On that point are now huge drive by the public health professionals and money have been expended to reduce hypertension prevalence or at least to ensure quality of liveliness. And those who are hypertensive visit their physician on a regular basis and/or took regular medicine and spend money from out-of-their pocket to meet the expenditure. Nevertheless, most of the money and manpower can be minimized by concentrating on the management of the prehypertensive stage. Treatment related to prehypertension mainly focuses on preventive approaches rather than curative as drug therapy is not generally advised because of unproven benefits. Early detection and proper management is the key to preventing prehypertension from evolving into hypertension and other chronic conditions. Prehypertension can also be treated or prevented by lifestyle modification such as weight loss, dietary modification and increased physical activity [18]. Unawareness and data scarcity on care-seeking behavior is common in nations with a poor setting like Bangladesh.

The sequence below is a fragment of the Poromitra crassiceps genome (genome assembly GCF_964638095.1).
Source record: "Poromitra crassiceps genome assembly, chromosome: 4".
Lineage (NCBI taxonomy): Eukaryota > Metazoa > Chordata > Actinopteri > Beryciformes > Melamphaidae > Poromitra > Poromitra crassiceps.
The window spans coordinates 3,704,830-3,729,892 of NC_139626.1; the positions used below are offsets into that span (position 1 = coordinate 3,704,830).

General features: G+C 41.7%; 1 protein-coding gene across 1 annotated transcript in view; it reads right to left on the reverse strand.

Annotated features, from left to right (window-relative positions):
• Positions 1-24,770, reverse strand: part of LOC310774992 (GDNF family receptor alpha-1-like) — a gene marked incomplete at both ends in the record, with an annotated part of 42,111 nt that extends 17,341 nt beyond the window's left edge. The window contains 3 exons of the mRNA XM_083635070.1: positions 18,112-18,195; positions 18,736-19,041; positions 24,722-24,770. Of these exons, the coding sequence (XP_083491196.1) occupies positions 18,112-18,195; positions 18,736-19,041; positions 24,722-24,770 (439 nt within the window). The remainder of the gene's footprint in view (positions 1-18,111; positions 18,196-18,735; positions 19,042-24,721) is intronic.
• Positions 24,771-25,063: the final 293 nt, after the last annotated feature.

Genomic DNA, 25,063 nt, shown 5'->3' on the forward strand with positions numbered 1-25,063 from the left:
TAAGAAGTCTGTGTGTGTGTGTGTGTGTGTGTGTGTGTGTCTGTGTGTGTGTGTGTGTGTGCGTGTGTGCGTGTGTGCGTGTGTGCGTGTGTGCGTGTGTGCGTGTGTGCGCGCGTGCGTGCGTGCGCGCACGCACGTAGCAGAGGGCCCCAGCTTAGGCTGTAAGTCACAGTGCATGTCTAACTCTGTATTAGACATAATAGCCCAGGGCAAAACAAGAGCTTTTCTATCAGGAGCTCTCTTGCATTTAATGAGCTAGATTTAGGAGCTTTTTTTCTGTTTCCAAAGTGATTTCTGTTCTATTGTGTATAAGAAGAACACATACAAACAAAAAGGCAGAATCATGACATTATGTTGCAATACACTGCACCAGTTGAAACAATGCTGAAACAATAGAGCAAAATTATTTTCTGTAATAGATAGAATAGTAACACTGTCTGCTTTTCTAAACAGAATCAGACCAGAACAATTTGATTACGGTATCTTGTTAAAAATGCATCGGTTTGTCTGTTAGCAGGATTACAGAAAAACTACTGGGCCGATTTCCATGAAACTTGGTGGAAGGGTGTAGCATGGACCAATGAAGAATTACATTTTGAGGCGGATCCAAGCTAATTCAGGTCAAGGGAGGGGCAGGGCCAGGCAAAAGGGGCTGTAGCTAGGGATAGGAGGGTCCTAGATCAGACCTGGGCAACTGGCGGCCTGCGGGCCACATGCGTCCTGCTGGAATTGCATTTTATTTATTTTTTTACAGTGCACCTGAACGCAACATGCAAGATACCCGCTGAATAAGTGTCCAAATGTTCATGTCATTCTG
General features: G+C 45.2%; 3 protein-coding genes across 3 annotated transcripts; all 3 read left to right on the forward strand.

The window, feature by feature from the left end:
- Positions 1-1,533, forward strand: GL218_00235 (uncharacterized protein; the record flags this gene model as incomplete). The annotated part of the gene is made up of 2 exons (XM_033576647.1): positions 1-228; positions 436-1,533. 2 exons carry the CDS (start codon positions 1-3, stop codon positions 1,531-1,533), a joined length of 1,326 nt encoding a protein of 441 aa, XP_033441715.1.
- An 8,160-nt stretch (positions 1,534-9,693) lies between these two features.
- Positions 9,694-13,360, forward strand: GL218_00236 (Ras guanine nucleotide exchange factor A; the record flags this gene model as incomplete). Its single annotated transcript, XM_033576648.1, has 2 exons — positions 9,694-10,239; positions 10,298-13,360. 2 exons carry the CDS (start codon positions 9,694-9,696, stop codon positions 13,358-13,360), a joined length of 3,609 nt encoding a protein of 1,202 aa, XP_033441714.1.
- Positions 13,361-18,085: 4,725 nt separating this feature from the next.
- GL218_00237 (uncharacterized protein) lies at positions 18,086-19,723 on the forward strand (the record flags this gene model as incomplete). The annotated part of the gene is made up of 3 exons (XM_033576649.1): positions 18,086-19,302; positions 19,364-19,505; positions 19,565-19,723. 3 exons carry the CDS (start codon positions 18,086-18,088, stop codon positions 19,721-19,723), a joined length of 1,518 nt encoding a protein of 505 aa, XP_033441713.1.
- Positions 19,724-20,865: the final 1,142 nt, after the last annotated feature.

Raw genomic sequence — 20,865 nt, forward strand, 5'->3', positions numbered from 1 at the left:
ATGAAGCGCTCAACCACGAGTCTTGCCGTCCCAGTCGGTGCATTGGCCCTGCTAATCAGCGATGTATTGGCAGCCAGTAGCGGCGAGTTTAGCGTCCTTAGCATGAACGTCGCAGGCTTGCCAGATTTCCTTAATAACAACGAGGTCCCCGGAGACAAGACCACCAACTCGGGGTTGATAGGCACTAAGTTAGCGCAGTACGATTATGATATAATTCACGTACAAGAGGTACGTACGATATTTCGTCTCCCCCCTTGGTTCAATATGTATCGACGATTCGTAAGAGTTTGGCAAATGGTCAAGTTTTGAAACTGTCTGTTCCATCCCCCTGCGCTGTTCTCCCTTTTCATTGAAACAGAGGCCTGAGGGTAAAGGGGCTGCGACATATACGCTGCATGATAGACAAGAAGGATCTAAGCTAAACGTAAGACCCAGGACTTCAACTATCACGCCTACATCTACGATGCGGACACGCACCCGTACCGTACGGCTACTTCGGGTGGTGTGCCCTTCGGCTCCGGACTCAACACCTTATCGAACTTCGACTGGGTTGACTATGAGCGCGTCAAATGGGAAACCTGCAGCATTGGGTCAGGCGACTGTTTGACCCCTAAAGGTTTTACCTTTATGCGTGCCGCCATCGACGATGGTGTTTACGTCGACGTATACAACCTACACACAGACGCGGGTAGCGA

Nevertheless, research suggested that increasing awareness is associated with controlling blood pressure. It is imperative to realize the manifestation of prehypertension, the degree of awareness regarding this condition, and the health seeking behavior. Prehypertension is an important field of further research since intervention at the stage of prehypertension can delay or forestall the progression to the development of high blood pressure. 
Thus, it is very important to identify the risk groups for prehypertension and formulate effective strategies that health systems can adopt to deal with this condition. Despite the huge burden of diseases, it is still an under-noticed catastrophe in Bangladesh.